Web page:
The racing calendar is in tatters. First the Italian March races went, then the Giro d'Italia, before one-by-one the spring Classics followed suit.
Now, cycling fans are left to dwell on what could have been. Would Philippe Gilbert have won his fifth Monument at Milan - San Remo? Who would have dominated the cobbles to claim victory at Paris-Roubaix? Unless the UCI and race organisers come up with some very savvy end of season calendar reshuffling, we may never know.
Or will we? Thanks to Pro Cycling Manager we can simulate the races to see what might have happened. Sure, it pales in comparison to the real thing, but 'footage' from the 'race' and our report to go along with it will go a small way to tiding us over until everything settles down.
Watch 'Milan San Remo 2020' below:
How it happened
As the peloton rolled out of Milan the attacks began in earnest. Movistar's Antonio Pedrero was the first to make a move and was followed off the front by Astana's Laurens De Vreese, Koen Bouwman (Jumbo-Visma) and Edoardo Affini (Mitchelton-Scott).
Simon Pellaud (Androni Giocattoli-Sidermic) had missed out on the move but soon made his way across to make a front group of five who built up a lead of over six minutes during the first 80km.
The quintet remained restless, however, as both Pedrero and De Vreese consistently attacked their breakaway counterparts to keep them all on their toes and the peloton at bay.
Marcus Burghardt (Bora-Hansgrohe) was doing a lot of work on the front of the bunch for Peter Sagan, with UAE Team Emirates also present for their fast man Alexander Kristoff.
The escapees' advantage had come down to around two minutes with 80km to go and then 40km later it was under a minute. Affini wasn't quite ready to call it a day and so attacked the break on the approach to the Cipressa. At this point Pellaud couldn't hold the pace and was swept up by the peloton, leaving four men off the front.
However, just as the break made it on to the Cipressa they were also caught by the peloton, with Deceuninck - Quick-Step coming to the fore and driving a hard pace.
20-year-old Remco Evenepoel led the peloton up the lower slopes before Kasper Asgreen turned the screw near the summit, which had the effect of splintering the bunch on the resulting descent. A number of riders were caught out, including Bahrain-McLaren's Mark Cavendish, Davide Formolo (Bora-Hansgrohe), Domenico Pozzovivo (NTT Pro Cycling) and Magnus Cort (EF Pro Cycling).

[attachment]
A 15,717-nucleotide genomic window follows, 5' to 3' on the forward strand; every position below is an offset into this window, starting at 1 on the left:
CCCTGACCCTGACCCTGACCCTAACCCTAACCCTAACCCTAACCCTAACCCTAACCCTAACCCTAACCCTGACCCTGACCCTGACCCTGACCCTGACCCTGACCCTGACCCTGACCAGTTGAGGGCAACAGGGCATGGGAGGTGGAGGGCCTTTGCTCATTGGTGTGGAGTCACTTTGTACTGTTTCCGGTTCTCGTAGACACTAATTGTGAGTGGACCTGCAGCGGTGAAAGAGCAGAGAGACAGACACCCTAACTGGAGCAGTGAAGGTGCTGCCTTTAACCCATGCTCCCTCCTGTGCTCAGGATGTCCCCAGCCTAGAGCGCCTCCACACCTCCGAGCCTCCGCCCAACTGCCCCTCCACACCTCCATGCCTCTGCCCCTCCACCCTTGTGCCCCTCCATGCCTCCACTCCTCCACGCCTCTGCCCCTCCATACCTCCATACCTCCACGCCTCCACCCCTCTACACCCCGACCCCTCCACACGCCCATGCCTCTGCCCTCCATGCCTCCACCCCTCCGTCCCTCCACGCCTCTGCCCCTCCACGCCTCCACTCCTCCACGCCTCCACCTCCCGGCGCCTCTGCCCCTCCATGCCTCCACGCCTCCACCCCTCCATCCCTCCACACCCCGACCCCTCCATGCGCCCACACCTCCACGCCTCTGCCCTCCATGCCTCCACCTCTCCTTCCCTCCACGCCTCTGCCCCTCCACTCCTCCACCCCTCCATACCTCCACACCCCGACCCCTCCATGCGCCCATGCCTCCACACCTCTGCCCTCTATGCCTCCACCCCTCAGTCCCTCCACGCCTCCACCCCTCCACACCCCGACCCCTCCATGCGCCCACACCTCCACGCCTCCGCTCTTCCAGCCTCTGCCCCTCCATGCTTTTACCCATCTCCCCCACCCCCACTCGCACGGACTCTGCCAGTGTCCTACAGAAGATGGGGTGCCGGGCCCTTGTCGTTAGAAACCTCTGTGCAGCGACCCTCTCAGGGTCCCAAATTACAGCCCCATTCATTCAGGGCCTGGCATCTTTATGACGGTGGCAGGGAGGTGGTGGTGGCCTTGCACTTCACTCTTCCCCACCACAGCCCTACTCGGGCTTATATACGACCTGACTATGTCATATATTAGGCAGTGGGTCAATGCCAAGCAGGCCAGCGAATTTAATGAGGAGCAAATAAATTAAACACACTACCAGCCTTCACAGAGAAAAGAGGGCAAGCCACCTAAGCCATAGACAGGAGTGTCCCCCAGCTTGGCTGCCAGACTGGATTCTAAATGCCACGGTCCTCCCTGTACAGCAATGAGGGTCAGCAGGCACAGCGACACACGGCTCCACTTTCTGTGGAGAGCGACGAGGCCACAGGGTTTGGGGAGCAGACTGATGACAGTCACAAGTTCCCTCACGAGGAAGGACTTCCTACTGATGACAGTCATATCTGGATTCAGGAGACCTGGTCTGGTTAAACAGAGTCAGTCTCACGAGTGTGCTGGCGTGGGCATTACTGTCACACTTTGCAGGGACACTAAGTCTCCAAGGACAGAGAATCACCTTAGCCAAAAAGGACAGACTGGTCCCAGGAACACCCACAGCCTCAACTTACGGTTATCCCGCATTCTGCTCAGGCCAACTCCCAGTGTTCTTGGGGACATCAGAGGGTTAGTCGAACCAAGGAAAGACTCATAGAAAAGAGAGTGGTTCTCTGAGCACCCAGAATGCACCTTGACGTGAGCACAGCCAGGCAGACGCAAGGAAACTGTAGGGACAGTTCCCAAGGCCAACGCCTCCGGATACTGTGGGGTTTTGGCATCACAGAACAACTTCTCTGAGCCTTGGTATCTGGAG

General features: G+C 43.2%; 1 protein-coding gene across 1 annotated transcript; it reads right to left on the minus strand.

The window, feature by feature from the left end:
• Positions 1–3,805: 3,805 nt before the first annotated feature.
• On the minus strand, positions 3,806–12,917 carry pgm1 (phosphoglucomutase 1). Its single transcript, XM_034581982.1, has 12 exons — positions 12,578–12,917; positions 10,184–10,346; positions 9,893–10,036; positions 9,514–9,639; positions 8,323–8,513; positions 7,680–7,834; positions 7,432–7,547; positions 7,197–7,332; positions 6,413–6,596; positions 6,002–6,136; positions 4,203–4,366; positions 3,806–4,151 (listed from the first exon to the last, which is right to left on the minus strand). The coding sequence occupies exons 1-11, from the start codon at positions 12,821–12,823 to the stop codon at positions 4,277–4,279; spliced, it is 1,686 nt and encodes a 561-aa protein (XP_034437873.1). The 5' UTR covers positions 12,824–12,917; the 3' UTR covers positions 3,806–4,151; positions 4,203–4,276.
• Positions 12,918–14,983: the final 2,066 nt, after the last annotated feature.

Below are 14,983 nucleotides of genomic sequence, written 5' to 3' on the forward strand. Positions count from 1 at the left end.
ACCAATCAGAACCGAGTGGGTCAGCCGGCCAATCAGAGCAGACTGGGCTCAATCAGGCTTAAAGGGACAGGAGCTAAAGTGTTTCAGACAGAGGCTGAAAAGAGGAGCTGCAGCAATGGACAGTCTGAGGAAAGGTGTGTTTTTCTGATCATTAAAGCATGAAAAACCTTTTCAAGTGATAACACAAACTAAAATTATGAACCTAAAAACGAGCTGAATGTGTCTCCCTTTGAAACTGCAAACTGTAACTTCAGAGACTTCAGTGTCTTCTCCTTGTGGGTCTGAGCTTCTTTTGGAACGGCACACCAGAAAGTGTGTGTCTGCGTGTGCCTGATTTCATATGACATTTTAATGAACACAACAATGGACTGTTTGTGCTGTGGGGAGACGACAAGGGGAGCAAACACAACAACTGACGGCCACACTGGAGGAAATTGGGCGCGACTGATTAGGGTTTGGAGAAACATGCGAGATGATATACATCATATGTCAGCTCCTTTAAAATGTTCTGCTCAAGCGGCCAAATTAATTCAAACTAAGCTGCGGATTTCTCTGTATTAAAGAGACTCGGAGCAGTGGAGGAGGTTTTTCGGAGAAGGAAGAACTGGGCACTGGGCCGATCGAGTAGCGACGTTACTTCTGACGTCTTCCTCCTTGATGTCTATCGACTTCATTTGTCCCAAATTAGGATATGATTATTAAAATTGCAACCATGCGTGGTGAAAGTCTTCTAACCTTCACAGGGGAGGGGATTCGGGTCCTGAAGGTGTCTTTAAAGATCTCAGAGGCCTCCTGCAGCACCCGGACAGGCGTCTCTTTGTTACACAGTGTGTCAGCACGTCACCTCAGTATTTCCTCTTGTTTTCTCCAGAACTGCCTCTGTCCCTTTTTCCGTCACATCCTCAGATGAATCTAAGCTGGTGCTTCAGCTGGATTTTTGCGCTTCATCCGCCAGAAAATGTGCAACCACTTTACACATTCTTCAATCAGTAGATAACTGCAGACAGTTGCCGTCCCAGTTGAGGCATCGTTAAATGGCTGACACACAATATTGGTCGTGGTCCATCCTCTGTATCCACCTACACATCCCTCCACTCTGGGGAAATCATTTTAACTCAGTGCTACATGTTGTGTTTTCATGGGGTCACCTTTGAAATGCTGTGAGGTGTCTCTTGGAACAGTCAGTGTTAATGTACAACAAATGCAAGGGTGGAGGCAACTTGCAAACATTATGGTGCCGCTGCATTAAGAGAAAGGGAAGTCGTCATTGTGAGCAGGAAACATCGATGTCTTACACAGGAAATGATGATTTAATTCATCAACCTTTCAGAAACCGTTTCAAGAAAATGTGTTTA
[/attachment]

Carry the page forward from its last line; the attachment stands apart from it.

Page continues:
Deceuninck - Quick-Step continued to control the pack in the kilometres leading up to the Poggio, with all the main contenders now present at the front.
As the peloton began the climb the race erupted into life, Peter Sagan attacked, taking a number of riders with him, while others were caught up in a crash. Sunweb's Tiesj Benoot, coming off the back of his strong performance at Paris-Nice was caught up, as was Victor Campenaerts (NTT Pro Cycling), Alessandro De Marchi (CCC), Lukas Pöstlberger (Bora-Hansgrohe) and Cameron Meyer (Mitchelton-Scott).
Three riders had peeled off the front alongside Sagan, Ag2r La Mondiale's Oliver Naesen, Omloop He Nieuwsblad winner Jasper Stuyven (Trek-Segafredo) and Philippe Gilbert (Lotto-Soudal), the Belgian looking to complete his five Monument victories.
As the quartet accelerated away, Greg Van Avermaet (CCC) countered in the peloton to try and bring them back, but to no avail.
With 5km to go, Sagan's group had built up a minute gap over the bunch and the four riders were set to contest the sprint between themselves.
Sagan led under the flamme rouge and attacked, with only Stuyven able to follow. The Slovakian opened up a gap but the Belgian fought back, nearly drawing level but not doing enough to overcome the three-time world champion, who took his third different Monument victory on the line by the smallest of margins.
Gilbert finished in third with Naesen behind him, while Deceuninck - Quick-Step's Sam Bennett was the best of the rest behind, finishing ahead of Caleb Ewan (Lotto-Soudal) and Fernando Gaviria (UAE Team Emirates).
1. Peter Sagan (Svk) Bora-Hansgrohe, in 5-10-48
2. Jasper Stuyven (Bel) Trek-Segafredo
3. Philippe Gilbert (Bel) Lotto-Soudal
4. Oliver Naesen (Bel) Ag2r La Mondiale
5. Sam Bennett (Irl) Deceuninck - Quick-Step
6. Caleb Ewan (Aus) Lotto-Soudal
7. Fernando Gaviria (Col) UAE Team Emirates
8. Michael Matthews (Aus) Sunweb
9. Elia Viviani (Ita) Cofidis
10. Matteo Trentin (Ita) CCC
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Hi. I'm Cycling Weekly's Weekend Editor. I like writing offbeat features and eating too much bread when working out on the road at bike races.
Before joining Cycling Weekly I worked at The Tab and I've also written for Vice, Time Out, and worked freelance for The Telegraph (I know, but I needed the money at the time so let me live).
I also worked for ITV Cycling between 2011-2018 on their Tour de France and Vuelta a España coverage. Sometimes I'd be helping the producers make the programme and other times I'd be getting the lunches. Just in case you were wondering - Phil Liggett and Paul Sherwen had the same ham sandwich every day, it was great.
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